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Excerpt from Ella In Bloom by Shelby Hearon, plus links to reviews, author biography & more

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Ella In Bloom

by Shelby Hearon

Ella In Bloom by Shelby Hearon X
Ella In Bloom by Shelby Hearon
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  • First Published:
    Jan 2001, 256 pages
    Jun 2002, 272 pages


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'She has it in her mind, your mother, to have all her grandchildren together for the occasion. It's been a spell, a long spell it seems to me, since we had a proper celebration.'

'Daddy,' I protested, 'that's only two weeks away. I can't leave my watering jobs. And trying to get a ticket this late!'

The trip back for the funeral had been a nightmare: the absence of Terrell everywhere. Mother barely speaking, Daddy broken-down weeping, my sister's husband and her big boys walking stiff and stunned in their dark suits. Sleeping again in the double room I'd once shared upstairs had been claustrophobic. Passing out coffee after the service, the trivial had blurred with the tragic: I mustn't spill anything on the black button-front dress I'd pilfered; my sister would never be back.

'I wouldn't want you to pay for the tickets,' my daddy said. 'You can't have an easy time of it, a woman on her own.' He sounded genuinely worried, as if he'd just learned I'd been thrown out on the street.

'Really, I couldn't!' I tried to think. For the funeral, I'd driven most of the night to get there; Birdie and I had slept in the car and cleaned up at a hickory-smoked-hamburger stand on the outskirts of Austin. I couldn't do that again. But even with free tickets, it cost money to travel. July and August were my busiest times of the year; I couldn't cancel a job. And what would I wear? Where were the linen dresses of my letters?

Where indeed.

'That's my present to your mother. Getting all the young ones here.' Daddy cleared his throat again. I could imagine him, stooped, as very tall men became, thinning white hair and beard, probably wearing a dress shirt and vest even in the house, professor's clothes, to make the call. 'You had a good visit with your sister last year at this time, of which we got a full report. But your mother and I are behind in our catching up. When you were here for the....' His voice caught.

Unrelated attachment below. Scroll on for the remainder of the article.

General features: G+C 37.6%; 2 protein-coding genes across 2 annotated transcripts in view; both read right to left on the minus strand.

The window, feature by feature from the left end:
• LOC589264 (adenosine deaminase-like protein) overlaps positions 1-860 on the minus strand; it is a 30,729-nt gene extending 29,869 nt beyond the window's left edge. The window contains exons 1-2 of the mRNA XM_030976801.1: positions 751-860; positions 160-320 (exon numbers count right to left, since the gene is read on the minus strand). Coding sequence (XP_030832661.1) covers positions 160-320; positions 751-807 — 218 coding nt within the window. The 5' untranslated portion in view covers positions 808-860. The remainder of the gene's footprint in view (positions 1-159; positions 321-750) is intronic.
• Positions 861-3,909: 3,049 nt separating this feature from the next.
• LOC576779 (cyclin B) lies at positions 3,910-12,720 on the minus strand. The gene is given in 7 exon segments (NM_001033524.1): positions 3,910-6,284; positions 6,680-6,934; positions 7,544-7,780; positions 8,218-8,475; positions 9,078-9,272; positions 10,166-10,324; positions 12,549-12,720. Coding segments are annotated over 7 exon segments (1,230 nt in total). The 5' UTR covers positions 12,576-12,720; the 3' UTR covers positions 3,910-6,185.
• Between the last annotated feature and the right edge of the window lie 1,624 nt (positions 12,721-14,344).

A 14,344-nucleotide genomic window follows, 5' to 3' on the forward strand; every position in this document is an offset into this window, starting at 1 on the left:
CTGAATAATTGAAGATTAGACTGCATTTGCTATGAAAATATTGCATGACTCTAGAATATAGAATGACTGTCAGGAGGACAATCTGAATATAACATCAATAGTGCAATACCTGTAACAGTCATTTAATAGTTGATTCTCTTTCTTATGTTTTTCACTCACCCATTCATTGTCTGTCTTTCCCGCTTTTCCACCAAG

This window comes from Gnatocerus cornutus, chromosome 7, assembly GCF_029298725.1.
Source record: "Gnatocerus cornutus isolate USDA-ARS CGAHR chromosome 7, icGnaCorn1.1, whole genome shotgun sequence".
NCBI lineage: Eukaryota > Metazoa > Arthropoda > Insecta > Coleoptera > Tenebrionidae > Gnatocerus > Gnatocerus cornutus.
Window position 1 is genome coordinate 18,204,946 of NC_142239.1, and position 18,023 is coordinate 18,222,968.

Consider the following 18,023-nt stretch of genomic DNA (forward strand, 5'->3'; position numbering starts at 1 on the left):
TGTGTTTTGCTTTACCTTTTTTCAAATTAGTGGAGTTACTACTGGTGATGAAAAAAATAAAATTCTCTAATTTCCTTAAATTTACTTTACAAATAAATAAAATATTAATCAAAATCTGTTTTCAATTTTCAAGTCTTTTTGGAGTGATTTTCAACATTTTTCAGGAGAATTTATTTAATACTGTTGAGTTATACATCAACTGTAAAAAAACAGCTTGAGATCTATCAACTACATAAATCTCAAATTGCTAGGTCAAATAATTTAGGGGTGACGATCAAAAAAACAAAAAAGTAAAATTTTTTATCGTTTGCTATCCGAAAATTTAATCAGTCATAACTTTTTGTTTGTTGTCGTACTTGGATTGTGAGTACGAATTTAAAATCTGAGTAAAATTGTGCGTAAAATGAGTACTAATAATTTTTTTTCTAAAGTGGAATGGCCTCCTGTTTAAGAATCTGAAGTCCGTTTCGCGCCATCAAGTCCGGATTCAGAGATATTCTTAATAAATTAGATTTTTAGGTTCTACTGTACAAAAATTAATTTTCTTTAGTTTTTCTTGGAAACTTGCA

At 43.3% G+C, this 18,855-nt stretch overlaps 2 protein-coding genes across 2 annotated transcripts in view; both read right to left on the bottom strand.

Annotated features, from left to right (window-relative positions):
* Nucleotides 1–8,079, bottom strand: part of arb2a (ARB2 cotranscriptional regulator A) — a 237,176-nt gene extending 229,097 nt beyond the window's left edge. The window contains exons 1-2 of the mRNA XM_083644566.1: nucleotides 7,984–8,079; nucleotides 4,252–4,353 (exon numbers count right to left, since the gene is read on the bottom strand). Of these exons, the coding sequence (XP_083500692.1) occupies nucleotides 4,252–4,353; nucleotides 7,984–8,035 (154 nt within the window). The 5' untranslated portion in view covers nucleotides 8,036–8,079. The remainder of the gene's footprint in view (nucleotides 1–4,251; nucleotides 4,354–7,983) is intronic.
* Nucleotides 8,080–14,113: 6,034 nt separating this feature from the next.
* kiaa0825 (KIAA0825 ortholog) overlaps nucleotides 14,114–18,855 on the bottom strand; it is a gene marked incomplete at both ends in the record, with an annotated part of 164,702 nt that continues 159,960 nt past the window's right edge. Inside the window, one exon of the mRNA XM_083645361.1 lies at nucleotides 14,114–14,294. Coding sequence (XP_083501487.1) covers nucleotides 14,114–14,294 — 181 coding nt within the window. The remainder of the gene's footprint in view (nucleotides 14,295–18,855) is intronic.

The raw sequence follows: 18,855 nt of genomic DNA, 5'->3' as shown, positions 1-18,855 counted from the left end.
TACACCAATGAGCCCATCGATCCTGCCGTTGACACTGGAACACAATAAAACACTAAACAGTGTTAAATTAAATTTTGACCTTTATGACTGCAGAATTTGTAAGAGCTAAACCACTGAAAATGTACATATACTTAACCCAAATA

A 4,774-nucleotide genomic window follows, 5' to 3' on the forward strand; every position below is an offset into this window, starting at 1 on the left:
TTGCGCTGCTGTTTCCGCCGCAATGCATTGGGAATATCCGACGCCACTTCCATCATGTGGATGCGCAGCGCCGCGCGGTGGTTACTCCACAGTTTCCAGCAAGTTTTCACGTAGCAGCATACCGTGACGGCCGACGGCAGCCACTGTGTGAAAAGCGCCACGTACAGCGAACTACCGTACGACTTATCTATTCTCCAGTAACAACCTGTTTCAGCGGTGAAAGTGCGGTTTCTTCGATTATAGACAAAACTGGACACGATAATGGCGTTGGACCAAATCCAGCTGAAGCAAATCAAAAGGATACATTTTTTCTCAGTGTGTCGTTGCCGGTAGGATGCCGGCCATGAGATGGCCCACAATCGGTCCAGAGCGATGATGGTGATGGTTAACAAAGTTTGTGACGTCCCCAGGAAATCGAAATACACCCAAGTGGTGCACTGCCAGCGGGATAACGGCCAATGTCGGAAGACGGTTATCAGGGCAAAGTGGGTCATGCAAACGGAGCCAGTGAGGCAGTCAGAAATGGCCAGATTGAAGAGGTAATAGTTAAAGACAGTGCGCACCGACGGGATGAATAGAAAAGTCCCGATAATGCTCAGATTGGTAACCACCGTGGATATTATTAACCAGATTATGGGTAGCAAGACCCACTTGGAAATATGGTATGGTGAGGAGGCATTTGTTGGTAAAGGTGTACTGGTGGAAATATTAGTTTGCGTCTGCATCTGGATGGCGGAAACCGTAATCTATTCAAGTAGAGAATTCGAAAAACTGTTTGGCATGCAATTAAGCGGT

'We'll come,' I told him. 'Of course.'

Off the phone, in the muggy, chilly, air-cooled kitchen, I made myself a glass of iced coffee, the leftover breakfast brew. I looked in my closet and quickly shut the door. I decided to wash my hair in the shower and then comb it out, see how bad the ends were and how shapeless the mane. 'Can't you do something with that hair, dear? had been a refrain of my mother's all the time I lived at home. Maybe Buddy taking it in his hands, burying his face in it, saying, 'Don't ever cut this stuff, hear me, you've got million-dollar hair,' was all it took for me to pack my bag and run away.

However, Daddy's invitation raised a problem more serious than either my strapped finances or my frazzled appearance: the matter of my sister Terrell's purported visit to see me last summer in Old Metairie. She had called me, at first I thought just to say hello, about a year ago, shortly after the Fourth, to say she was telling them all - Mom and Dad and Rufus, her husband - that she was coming to see me, that she meant to get back in touch with her baby sister Ella. But that she wasn't really making a trip to see me. That she had a man. 'You mustn't think bad things about me. We're head over heels in love and I never ever had that before, the way you did with Buddy. He makes me feel so young; I'm out of my mind.' They had been trying to get together for just about absolutely forever, she said, and now at last they'd arranged this weekend to New Orleans. Did I think she was just awful?

'Who is he?' I'd asked, not wanting a name, just wanting some clue, I guess, of how come she'd picked him. It made me nervous, and more than a little bit sad, to hear about her doing this. I still thought of her husband, back when he was just a law student called Red, as the one friend I'd had before I left home. He used to confide to me how crazy about Terrell he was and I used to confess to him how bad I wanted to get out of there, that house and family that he was wanting so much to marry into.

Excerpted from Ella in Bloom by Shelby Hearon Copyright 1/1/01 by Shelby Hearon. Excerpted by permission of Knopf, a division of Random House, Inc. All rights reserved. No part of this excerpt may be reproduced or reprinted without permission in writing from the publisher.

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